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Was Chamberlain's policy of appeasement justified?

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Was Chamberlain's policy of appeasement justified? Firstly, appeasement was not just Chamberlain's policy, but a general policy executed by Britain throughout the 30s. But it was Chamberlain who brought it to a climax and officially declared the end to appeasement on 6 April 1939. This indicates the extent to which his policy was justifiable. Hitler came to power in January 1933 and in 1934 Germany began to rearm, breaking the Treaty of Versailles. Although this was against what Britain and France ordered at the end of World War 1, Britain did not react aggressively. They began to rearm too, but less compared to Germany. This shows unwillingness to fight, as Britain was trying to avoid war since 1933. The Depression also put stress on Britain financially. This clearly shows that appeasement was not only the policy of Chamberlain, as he came to power as Prime Minister in May 1937. ...read more.


A revisionist, Taylor explains that Britain was not fearful of losing a war, but genuinely did not want to incite a war: "The British ministers did not fear defeat in war, though they naturally dreaded war for its own sake."3 Britain took a defensive position, as Chamberlain was unaware at the time, what Hitler's potential was: " . . . Chamberlain was faced with a terrible dilemma. He couldn't have known what would happen in the future."4 This shows that Chamberlain's policy was justified at the time, as his intentions were understandable and genuine. Chamberlain had to buy time for Britain to rearm, as they were unprepared for a war. Some argue that a major reason for not taking action earlier, was the threat from Communism. Britain was fearful of Communism rapidly spreading through Europe, if Germany was left weak. ...read more.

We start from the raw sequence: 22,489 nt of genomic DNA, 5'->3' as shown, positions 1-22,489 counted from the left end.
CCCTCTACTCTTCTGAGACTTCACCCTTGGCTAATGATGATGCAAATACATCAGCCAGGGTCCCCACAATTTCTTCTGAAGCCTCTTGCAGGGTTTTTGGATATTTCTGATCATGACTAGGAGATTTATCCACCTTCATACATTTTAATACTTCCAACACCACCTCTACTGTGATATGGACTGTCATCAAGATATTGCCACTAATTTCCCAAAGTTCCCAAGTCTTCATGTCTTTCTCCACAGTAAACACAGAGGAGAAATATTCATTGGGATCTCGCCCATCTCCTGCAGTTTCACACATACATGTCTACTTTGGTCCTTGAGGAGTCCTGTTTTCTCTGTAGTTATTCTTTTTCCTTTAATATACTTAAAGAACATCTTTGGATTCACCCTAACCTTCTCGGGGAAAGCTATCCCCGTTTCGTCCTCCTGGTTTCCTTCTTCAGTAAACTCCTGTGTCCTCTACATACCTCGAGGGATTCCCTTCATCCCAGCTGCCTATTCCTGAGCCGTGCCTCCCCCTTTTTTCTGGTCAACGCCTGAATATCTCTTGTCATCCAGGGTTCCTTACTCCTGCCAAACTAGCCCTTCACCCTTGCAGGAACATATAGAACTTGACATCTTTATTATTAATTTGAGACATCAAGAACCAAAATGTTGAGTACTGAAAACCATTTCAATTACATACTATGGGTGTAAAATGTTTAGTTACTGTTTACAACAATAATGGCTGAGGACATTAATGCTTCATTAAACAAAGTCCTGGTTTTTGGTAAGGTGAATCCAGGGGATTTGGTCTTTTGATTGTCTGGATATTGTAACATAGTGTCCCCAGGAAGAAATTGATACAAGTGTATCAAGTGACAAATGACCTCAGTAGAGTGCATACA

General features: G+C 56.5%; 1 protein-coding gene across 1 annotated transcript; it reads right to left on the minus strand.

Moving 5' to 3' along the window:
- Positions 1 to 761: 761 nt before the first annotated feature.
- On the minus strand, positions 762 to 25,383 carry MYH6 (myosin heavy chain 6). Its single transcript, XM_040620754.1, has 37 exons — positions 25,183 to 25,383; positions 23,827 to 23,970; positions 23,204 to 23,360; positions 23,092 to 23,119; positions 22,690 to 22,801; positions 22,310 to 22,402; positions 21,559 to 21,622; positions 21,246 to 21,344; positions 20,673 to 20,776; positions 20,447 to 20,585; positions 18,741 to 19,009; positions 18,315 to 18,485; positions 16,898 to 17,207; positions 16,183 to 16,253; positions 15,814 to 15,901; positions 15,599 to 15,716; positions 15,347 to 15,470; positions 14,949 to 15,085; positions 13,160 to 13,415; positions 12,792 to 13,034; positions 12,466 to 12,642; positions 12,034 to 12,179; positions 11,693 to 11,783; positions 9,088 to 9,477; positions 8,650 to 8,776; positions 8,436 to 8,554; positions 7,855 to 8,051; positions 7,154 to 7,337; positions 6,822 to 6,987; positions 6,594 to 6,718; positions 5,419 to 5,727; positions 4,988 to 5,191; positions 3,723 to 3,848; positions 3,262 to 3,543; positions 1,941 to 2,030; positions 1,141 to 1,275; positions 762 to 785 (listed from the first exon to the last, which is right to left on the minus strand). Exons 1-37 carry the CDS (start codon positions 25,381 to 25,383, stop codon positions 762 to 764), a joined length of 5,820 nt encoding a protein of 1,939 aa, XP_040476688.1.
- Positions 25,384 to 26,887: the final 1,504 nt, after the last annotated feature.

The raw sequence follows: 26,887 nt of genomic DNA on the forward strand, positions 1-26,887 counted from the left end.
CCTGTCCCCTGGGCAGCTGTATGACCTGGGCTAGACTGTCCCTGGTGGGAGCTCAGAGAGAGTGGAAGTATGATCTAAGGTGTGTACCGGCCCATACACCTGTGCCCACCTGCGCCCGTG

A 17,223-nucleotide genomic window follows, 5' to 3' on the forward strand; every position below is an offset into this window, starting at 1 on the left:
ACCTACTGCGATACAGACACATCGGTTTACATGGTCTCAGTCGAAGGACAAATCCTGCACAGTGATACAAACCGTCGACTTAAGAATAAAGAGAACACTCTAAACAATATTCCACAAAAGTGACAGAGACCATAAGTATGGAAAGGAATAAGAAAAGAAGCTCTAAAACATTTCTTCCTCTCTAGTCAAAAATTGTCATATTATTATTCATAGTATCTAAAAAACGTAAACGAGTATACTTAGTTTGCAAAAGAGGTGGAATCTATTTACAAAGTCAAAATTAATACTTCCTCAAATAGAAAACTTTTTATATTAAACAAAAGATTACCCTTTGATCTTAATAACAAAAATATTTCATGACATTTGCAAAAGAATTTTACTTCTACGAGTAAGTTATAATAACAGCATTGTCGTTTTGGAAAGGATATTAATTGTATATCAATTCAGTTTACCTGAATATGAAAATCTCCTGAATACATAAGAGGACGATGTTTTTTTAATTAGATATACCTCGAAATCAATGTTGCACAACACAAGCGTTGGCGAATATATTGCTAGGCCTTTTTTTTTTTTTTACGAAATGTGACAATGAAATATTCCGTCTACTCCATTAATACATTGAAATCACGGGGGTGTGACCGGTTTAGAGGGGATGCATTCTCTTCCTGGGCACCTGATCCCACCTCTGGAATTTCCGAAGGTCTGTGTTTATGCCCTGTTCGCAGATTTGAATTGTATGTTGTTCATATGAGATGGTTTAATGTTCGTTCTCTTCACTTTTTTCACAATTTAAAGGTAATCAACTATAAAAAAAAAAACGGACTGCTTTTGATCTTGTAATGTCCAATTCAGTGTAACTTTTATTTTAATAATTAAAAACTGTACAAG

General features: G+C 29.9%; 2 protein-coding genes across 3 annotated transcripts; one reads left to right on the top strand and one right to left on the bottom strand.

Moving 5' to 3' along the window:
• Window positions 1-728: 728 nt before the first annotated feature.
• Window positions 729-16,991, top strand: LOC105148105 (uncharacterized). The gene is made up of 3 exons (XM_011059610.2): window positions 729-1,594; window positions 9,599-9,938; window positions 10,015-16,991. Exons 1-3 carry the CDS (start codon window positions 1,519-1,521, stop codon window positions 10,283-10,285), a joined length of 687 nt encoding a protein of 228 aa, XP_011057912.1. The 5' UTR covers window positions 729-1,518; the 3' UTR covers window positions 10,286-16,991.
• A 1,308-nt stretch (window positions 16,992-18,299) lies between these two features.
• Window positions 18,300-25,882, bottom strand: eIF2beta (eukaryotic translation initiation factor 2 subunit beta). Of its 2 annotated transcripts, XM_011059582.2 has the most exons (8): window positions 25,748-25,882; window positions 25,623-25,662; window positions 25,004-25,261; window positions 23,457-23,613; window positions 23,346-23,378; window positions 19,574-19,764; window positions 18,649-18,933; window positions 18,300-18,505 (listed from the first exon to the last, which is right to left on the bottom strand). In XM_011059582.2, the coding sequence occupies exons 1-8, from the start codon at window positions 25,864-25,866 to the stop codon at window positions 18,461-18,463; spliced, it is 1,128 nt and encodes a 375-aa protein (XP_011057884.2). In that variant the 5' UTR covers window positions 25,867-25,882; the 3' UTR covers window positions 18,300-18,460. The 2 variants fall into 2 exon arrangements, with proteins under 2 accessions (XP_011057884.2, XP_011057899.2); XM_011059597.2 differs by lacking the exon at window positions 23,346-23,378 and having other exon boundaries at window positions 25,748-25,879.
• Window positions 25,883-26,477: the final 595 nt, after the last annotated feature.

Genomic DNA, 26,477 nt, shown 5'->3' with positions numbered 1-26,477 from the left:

He realised that war was unwelcome, but I still believe that Britain should have acted earlier. When taking over in May 1937, Chamberlain should have taken a firm stand, with an aggressive foreign policy against the n**i threat, instead of leaving it until September 1938 to address the settlements. However, Britain had not rearmed enough to face Hitler in war, and there was always the fear of Communism spreading if Germany was left open to attack. Therefore, in that situation Chamberlain's policy of appeasement was justified as he had no other option but to try and avoid war, especially as Britain was militarily weaker than Germany at the time. 1 An argument for Chamberlain not being a pacifist. 2 Chamberlain was not really an appeaser. 3 A move away from the "Guilty Men" Idea - The Origins of the Second World War, AJP Taylor 4 Chamberlain was not really an appeaser. 5 Should Britain no have made a stand in 1936? - Winston Churchill, 22 February 1938. ...read more.

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